Closed-Door Restaurants in Argentina

I learned about closed-door dinners from reading reviews of restaurant in Mendoza and Buenos Aries on TripAdvisor. I have found TripAdvisor to be surprisingly helpful when looking for good places to eat in foreign countries. Closed-door restaurants are traditionally someone running a small restaurant out of their home or apartment. Typically, these places only do dinner a few nights a week, and they only have a single seating that starts around 9pm for around four to eight people. The meal is a five to seven course tasting menu with wine pairings. My love of tasting menus and my inability to speak Spanish made these dinners a perfect fit for me. Ordering off a menu entirely in Spanish is fairly challenging and often a little embarrassing. I often find myself picking dishes at random and hoping for the best. I’ve had mixed results.

At closed-door dinners, I didn’t have to worry about anything because all of the decisions had already been made for me. I eat virtually everything so I’m happy to try whatever the chef brings out. I ended up doing a total of four of these dinners during my time in Argentina. I did one in Mednoza and three in Buenos Aries. I found it interesting how different each experience was. Two of the dinners were actually in the chef’s apartment. The other two dinners were in more traditional restaurant spaces, and they had more than just one large table. The ones in more traditional restaurant spaces didn’t have any signage out front, and you had to make a reservation in advance to be able to get in. Both of the restaurant spaces also started in the apartments of the chefs and owners, but they grew too large and needed to expand. In many ways these places still had the feeling of being in someone’s home. They were very small compared to most traditional restaurants, and the owners still played a large role in your dining experience. Below is a breakdown of my experiences at the four closed-door dinners I attended. These meals were some of the top highlights of my trip. If you are into good food and wine, I’d definitely recommend that you try to make a closed-door dinner or two part of your trip through Argentina.

Los Chocos (Mendoza, Argentina): $AR365 for five courses and wine pairings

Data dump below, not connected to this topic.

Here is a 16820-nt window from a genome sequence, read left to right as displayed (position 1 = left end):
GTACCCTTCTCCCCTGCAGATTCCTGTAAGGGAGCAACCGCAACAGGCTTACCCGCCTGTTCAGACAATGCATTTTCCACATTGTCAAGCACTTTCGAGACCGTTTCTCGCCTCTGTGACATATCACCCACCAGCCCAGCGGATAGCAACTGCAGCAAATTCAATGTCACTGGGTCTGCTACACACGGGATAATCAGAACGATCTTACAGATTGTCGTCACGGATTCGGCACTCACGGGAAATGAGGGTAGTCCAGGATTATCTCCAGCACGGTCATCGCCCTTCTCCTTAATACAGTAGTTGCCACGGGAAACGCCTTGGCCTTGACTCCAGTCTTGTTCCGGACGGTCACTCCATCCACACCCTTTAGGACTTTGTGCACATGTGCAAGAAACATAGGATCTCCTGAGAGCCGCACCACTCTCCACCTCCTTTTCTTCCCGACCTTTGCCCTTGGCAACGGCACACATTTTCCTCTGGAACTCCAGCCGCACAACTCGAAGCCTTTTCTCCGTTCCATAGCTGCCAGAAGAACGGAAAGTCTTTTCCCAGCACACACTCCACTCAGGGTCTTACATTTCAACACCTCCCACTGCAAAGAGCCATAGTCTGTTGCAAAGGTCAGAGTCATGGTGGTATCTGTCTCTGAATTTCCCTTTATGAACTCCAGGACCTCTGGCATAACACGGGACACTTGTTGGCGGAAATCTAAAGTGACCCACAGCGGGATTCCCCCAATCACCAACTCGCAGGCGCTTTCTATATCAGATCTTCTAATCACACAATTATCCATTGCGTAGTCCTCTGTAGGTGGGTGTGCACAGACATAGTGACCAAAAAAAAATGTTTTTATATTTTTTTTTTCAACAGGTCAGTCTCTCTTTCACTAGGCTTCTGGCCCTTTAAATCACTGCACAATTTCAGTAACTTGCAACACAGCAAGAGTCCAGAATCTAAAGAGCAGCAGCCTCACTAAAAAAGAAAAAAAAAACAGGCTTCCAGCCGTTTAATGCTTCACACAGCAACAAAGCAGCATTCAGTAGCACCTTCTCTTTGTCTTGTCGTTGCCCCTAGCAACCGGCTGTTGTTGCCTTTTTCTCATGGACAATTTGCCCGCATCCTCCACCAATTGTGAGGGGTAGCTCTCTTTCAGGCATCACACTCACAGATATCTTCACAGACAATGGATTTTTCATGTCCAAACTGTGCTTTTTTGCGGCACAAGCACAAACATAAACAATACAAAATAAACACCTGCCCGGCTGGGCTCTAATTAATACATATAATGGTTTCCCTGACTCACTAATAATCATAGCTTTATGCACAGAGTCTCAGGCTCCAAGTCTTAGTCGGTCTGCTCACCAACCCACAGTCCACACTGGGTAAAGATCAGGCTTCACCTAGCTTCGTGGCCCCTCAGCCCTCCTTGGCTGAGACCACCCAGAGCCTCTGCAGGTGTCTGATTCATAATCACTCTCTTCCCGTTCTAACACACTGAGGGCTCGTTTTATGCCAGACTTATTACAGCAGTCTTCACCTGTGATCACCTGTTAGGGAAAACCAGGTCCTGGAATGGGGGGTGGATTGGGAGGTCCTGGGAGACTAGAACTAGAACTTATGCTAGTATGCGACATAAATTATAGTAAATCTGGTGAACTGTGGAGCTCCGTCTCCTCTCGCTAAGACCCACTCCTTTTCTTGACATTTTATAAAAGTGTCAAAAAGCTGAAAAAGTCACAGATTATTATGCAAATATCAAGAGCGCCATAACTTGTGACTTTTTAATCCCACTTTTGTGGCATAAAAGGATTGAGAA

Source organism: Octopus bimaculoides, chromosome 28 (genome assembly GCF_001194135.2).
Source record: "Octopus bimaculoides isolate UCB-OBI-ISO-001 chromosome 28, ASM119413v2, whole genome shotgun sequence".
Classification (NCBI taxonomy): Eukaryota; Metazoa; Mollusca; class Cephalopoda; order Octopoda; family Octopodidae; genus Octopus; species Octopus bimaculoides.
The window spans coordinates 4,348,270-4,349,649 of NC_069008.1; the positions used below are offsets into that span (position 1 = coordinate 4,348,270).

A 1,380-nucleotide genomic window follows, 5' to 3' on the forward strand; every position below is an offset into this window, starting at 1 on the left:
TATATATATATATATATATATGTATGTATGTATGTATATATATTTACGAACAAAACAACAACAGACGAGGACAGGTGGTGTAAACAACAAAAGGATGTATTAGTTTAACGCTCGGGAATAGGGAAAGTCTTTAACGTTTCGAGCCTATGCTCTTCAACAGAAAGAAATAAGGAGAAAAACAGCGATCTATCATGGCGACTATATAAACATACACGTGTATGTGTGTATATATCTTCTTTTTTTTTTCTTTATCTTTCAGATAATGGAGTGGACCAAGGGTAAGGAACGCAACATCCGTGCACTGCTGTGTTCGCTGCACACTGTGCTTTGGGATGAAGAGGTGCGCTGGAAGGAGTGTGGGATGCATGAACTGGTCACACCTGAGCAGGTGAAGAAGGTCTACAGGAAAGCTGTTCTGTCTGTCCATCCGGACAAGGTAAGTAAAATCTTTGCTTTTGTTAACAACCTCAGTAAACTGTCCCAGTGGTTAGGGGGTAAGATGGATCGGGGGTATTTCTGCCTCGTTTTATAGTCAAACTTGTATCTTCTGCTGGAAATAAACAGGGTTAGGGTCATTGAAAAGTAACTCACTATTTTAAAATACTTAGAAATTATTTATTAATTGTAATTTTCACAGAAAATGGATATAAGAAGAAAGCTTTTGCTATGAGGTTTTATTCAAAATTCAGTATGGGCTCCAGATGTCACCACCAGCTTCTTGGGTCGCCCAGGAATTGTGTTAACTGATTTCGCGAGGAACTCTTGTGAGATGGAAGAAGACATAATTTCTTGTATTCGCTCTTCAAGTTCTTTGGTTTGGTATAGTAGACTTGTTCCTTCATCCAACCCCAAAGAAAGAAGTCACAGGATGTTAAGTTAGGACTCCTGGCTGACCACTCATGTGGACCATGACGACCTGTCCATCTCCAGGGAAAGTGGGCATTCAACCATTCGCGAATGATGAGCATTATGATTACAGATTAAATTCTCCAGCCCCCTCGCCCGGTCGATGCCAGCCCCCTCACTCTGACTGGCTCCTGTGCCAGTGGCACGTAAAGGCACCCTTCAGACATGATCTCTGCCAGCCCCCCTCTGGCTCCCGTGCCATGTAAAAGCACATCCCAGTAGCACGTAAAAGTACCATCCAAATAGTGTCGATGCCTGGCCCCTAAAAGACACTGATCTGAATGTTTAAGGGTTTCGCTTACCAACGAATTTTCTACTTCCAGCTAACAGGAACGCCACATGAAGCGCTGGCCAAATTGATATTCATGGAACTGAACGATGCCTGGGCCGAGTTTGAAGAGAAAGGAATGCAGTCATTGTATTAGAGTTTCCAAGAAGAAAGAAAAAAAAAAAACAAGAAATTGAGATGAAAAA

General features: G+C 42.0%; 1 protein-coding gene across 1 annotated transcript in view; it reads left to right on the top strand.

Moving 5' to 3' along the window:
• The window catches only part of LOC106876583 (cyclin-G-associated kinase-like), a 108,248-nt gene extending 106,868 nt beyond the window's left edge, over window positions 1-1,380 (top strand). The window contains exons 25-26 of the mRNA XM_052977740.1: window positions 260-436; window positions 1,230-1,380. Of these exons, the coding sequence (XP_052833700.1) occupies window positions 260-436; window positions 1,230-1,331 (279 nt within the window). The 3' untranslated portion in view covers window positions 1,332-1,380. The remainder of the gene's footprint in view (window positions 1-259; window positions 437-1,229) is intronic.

Where there is good wine, there will be good food. Los Chocos is listed as the #7 restaurant in Mendoza on TripAdvisor so it was one of the first places I came across when researching places to eat in Mendoza. Los Chocos was also the first closed-door restaurant I came across while searching places to eat on the trip. As I read the reviews for Los Chocos people were comparing it to other closed-door experiences that they had in Argentina. I learned that closed-door restaurants are a growing trend throughout Argentina, particularly in Buenos Aires and Mendoza. Los Chocos is a closed-door restaurant in the truest sense because you are eating dinner in the apartment of your hosts Martin and Martin. The Martins usually do dinners in their home that last from 9pm to around 1am three or four nights a week. Dining with a small group in the home of the chef is a dining experience that is different in many ways from eating in a traditional restaurant. The chef Martin (I’ll call the other Martin server Martin) came out with each course and explained the dish and how it fit into local and Argentine culinary traditions. I really enjoyed being able to ask chef Martin questions about his cooking techniques for the different dishes. I recently started making my own stocks for braising so it was nice to be able to ask the chef about his approach to making his red wine braised short ribs.

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The Lomito (Santiago, Chile)

When I think about Santiago, one of the first things that comes to mind is a mental image of a lomito. Chilean people love large amounts of mayonnaise and their version of guacamole on everything. I found the hot dogs loaded with mayo and guac to be a little intense; however, those two ingredients found a perfect home on the lomito. A proper lomito starts with a fresh baked roll cut in half. Then thinly cut, slow cooked pork is piled on top of the bottom half of the roll. The pork looks like unholy deliciousness when it is scooped steaming hot out of the stock that has been its home for quite some time. The sandwich is then topped to order. My favorite combination was tomato, avocado, and mayonnaise. I’m usually not a big fan of mayo; however, the good lomito places often make their own mayo, and the richness does compliment the sandwich well. Once all of the ingredients have been stacked and the top of the roll is put in place, you will be staring at one monstrous sandwich.

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